The appearance of your baby's first tooth may happen as early as 6 to 7 months old. The American Academy of Pediatric Dentistry recommends that parents schedule their child's first dental visit by her first birthday, or earlier if their child's first tooth begins to erupt before age 1. As soon as the first tooth appears, it's time to begin an at-home routine of brushing twice a day, preferably after breakfast and before bed. Use a soft, small-headed toothbrush and water to remove food, bacteria and other debris, as well as sticky plaque. Until your child is old enough to rinse and spit, don't use toothpaste.

When your child is about 2 or 3 years old, it's time to start teaching her to brush and care for her own teeth. Although teaching basic oral hygiene techniques and habits begins in toddlerhood, this is a process that spans the childhood years -- preschoolers, give or take a few years, don't have the fine motor skills to be experts at toothbrushing, so it's important to continue to teach and supervise your child's brushing habits until she's about 6 to 8 years old. Now that you know the plan of attack, let's talk tips.


Tips for Teaching Children to Brush Their Teeth

Until your child is about 2 to 3 years old, it's best to brush her teeth for her, until she has the level of motor coordination and attention to detail needed to properly care for her teeth on her own. Around her second or third birthday, ease your child into trying to brush her own teeth: Try brushing your child's teeth first, and then have her repeat what you did.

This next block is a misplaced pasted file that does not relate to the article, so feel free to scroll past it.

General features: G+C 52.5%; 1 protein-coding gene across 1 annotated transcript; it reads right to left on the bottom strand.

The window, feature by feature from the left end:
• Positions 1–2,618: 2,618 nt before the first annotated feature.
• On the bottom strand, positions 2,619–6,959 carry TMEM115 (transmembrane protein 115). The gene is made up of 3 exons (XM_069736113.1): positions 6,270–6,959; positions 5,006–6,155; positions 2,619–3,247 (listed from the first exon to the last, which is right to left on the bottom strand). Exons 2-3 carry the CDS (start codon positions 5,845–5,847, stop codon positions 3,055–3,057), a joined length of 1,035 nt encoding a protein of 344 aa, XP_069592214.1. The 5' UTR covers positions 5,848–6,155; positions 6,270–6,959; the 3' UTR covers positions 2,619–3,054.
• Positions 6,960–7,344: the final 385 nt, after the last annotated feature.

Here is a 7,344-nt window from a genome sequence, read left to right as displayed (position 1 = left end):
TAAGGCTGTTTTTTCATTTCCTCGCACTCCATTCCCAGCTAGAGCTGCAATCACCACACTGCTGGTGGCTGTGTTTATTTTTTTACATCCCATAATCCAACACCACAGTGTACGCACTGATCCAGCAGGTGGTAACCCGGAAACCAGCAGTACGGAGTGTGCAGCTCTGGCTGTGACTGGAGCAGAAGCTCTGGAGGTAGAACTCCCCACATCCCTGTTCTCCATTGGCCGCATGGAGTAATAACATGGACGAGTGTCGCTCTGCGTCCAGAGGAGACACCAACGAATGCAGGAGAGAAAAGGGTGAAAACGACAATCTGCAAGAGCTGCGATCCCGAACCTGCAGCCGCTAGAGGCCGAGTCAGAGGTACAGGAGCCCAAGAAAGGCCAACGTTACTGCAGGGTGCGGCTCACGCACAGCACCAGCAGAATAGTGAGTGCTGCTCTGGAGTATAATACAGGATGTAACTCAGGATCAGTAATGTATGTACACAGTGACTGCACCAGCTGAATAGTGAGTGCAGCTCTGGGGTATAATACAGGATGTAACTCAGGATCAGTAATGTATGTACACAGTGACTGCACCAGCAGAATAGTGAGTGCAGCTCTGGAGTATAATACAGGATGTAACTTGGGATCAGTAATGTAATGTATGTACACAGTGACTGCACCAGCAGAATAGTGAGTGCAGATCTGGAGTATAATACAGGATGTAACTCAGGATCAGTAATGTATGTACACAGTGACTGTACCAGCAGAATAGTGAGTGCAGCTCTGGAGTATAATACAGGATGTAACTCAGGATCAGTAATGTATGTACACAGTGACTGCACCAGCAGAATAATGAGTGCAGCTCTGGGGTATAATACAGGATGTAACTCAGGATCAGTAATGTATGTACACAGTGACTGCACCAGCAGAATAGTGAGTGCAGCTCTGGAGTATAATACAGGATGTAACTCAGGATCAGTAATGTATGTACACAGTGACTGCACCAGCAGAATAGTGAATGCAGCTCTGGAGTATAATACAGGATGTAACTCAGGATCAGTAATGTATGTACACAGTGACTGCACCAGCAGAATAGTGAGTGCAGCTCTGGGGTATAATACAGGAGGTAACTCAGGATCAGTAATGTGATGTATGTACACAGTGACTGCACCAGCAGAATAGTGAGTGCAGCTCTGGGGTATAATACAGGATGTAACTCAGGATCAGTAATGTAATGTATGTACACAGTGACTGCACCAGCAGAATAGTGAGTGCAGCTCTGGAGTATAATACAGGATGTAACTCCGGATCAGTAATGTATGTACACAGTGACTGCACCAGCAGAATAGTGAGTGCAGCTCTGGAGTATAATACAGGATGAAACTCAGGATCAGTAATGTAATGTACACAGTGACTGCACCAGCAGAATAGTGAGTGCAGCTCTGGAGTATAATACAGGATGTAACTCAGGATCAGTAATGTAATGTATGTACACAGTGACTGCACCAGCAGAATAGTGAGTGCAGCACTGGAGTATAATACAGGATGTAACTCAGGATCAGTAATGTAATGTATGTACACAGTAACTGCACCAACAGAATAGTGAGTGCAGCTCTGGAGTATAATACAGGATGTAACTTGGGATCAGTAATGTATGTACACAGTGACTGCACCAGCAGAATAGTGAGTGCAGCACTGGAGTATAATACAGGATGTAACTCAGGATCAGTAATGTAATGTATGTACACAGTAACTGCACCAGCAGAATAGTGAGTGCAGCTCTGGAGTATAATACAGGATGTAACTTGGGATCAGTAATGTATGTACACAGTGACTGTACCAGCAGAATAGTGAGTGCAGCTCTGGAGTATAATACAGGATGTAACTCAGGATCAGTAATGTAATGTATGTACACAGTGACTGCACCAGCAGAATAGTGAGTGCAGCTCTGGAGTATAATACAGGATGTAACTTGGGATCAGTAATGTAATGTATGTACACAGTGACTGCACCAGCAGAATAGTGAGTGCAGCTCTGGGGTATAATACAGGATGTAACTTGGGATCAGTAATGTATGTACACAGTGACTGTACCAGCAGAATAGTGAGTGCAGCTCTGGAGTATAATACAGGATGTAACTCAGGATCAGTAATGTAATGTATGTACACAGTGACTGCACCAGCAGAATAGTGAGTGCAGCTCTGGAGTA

Not sure how to best hold your child as you brush? Sit her on your lap, facing away from you and supporting her head with your arm -- or, alternatively, rest her head in your lap. When your child is a bit older, stand behind her while brushing her teeth.


Choose a soft-bristled, child-sized toothbrush with a handle designed to fit comfortably in your child's hand. Use a pea-sized amount of a fluoride toothpaste for children age 2 or older, and be sure to have them rinse and spit after brushing to avoid swallowing too much fluoride.